Sharing the Love: Char Kway Teow

This is undoubtedly Malaysia’s and Singapore’s fight for a national dish. Singapore may have Chili Crab, and Malaysia may have Nasi Lemak, but the foodies of these countries are not content with just one national delicacy – the fight for Char Kway Teow is on!

charkueyteow3

Char Kway Teow is made from flat rice noodles of around 1cm, stir-fried over very high heat with light and dark soy sauce, chilli, a small quantity of belachan, whole prawns, de-shelled blood cockles, bean sprouts, and chopped Chinese chives. The dish is commonly stir-fried with egg, slices of Chinese sausage, and fishcake. Char Kway Teow is traditionally stir-fried in pork fat, with crisp croutons of pork lard. Interestingly, in Penang, Malaysia, Char Kway Teow commonly served on a piece of banana leaf on a plate, whereas in Singapore I found that the presentation of the dish was a more simple affair.

charkueyteow4

Char Kway Teow has a reputation of being unhealthy due to its high saturated fat content. However, when the dish was first invented, it was mainly served to labourers in both Singapore and Malaysia. The high fat content and low cost of the dish made it attractive to these people as it was a cheap source of energy and nutrients. When the dish was first served, it was often sold by fishermen, farmers, and cockle-gatherers who doubled as Char Kway Teow hawkers in the evening to supplement their income. This process is still evident, especially in Penang, Malaysia, even if Singapore has become a little more commercialised nowadays.

charkueyteow5

Versions of Char Kway Teow prepared by Muslims in Malaysia will exclude pork fat and may include extra soy sauces and spices and the use of broader-width flat rice noodles. There are also vegetarian varieties that may or may not include eggs. There are also “gourmet” versions of Char Kway Teow, usually found in the west in cities like Ipoh and Penang, where the dish may be prepared with more seafood, such as crab meat, and even with duck eggs!

I don’t know if Singaporeans or Malays cook the best Char Kway Teow, but what I do know is that the dish is yet another reason to experiment with authentic south east Asian food when travelling in the area! Where did you eat your finest bowl of Char Kway Teow?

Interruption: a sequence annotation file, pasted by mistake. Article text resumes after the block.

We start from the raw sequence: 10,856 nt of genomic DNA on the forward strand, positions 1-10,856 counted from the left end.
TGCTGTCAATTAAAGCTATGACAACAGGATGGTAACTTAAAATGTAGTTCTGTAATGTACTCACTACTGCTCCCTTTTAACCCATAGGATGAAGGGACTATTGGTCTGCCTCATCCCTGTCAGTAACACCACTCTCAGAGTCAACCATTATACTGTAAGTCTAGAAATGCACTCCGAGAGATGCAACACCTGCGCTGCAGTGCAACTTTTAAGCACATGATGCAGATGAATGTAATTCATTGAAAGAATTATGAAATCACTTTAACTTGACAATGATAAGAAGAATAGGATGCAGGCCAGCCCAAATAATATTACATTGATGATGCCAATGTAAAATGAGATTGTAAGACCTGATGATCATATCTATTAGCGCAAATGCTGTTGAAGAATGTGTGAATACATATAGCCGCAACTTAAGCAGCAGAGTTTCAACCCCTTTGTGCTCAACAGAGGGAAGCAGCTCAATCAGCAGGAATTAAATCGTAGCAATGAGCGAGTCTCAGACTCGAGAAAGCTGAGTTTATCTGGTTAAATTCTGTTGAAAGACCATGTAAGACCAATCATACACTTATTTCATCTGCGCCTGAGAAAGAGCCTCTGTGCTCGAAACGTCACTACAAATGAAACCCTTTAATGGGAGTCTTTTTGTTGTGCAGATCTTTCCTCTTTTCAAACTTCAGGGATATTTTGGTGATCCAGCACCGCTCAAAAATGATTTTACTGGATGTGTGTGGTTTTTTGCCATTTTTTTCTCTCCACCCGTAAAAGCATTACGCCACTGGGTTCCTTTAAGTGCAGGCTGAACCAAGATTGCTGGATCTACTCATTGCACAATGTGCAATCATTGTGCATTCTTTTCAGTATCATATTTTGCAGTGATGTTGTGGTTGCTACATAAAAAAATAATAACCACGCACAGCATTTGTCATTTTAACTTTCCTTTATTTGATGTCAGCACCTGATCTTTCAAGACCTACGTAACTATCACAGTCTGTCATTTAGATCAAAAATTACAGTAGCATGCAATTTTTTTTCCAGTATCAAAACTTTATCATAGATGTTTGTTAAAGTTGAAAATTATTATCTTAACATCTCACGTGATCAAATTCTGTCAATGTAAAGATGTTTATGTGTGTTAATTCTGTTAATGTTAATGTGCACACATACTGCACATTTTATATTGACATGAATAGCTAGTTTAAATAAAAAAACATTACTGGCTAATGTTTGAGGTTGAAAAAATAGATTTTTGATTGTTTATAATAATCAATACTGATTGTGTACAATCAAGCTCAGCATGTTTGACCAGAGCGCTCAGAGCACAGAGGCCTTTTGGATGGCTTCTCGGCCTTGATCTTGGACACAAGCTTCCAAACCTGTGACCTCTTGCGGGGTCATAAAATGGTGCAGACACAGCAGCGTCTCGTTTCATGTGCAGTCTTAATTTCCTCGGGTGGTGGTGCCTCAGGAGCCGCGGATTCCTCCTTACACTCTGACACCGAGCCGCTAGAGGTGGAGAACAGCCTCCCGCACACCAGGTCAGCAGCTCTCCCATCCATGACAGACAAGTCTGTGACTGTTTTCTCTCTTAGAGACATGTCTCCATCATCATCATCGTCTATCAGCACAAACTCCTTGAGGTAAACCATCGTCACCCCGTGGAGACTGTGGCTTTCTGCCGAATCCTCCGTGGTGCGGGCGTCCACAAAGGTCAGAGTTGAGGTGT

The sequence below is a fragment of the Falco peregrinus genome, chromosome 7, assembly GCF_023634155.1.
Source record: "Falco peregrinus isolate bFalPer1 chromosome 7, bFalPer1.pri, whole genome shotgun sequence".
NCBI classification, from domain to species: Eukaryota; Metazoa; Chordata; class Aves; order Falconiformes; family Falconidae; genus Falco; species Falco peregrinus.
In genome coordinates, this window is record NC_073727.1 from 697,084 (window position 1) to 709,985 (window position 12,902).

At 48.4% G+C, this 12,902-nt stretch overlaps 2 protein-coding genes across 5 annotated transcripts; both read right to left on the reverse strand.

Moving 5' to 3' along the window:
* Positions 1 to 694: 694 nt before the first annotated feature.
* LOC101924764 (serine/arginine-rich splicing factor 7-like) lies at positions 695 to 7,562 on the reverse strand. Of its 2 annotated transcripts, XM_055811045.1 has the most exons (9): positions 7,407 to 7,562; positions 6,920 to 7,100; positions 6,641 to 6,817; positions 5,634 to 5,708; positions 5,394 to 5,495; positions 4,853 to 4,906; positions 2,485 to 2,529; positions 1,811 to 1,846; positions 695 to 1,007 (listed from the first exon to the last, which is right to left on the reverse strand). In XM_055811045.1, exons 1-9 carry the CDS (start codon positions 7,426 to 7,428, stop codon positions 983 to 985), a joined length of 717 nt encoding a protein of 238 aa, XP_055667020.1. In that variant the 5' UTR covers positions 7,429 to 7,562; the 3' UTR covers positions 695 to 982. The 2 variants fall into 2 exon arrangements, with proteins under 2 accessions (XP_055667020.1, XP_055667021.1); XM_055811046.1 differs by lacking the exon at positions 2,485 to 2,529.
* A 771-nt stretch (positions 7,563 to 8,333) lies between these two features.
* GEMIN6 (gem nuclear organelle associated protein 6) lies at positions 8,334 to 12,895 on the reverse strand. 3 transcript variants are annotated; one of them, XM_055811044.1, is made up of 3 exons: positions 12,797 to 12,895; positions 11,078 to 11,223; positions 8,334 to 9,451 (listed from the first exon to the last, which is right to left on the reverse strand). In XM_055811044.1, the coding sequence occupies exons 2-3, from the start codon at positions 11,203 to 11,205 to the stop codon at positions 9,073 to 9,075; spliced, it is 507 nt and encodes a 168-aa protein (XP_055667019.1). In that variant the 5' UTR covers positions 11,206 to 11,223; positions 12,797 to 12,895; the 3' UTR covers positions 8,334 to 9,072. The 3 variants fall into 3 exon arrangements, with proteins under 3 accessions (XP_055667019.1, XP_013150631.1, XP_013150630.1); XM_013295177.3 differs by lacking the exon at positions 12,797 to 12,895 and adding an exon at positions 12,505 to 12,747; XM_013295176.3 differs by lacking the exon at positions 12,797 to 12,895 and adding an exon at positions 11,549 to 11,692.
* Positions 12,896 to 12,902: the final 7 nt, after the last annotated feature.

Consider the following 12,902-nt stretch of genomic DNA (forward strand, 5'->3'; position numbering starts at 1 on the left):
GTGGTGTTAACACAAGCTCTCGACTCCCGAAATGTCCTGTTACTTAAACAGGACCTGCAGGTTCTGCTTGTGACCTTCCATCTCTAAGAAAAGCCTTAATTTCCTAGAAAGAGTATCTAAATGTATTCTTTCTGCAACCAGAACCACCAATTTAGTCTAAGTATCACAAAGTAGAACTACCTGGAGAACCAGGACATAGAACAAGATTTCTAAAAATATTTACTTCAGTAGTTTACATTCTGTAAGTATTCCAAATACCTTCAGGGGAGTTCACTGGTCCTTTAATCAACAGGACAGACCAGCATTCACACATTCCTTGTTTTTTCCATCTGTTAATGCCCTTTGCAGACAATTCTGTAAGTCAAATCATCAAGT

Advertisements

16 thoughts on “Sharing the Love: Char Kway Teow

  1. char kway teow is one of my favourite street food dishes. i grew up eating this and love it for the particular rice noodle, kway-teow, they use for the dish. i have tried the one in singapore but didn’t find it agreeable to my palate, for their interpretation of the dish involves a darker sweeter version, with addition of clams. i’m not a fan of mollusks. my preference for the perfect char kway teow would mean stir fried dry, savory, not sweet, medium pale in color, covered in yellow flakes of eggs, and with generous addition of sliced chinese pork sausage. YUM.

    Liked by 2 people

    1. It’s great to get this kind of feedback, thanks, Rudy! 🙂 I will one day try to find your preferred version to see if I like it. But I think you know more about char kway teow then I do!

      Like

      1. i know what i like, but i know it doesn’t mean that it’s the best, as people tend to have different palate preferences. but i do think everything tastes better with the addition of chinese pork sausage 🙂

        Liked by 2 people

  2. Its really interesting how this dish transcends across cultures and countries in Asia. I am sure you can find a version of it almost in any South East Asian Country. Do you think its origins may have come from China?

    Like

Tell me what you think!

Fill in your details below or click an icon to log in:

WordPress.com Logo

You are commenting using your WordPress.com account. Log Out / Change )

Twitter picture

You are commenting using your Twitter account. Log Out / Change )

Facebook photo

You are commenting using your Facebook account. Log Out / Change )

Google+ photo

You are commenting using your Google+ account. Log Out / Change )

Connecting to %s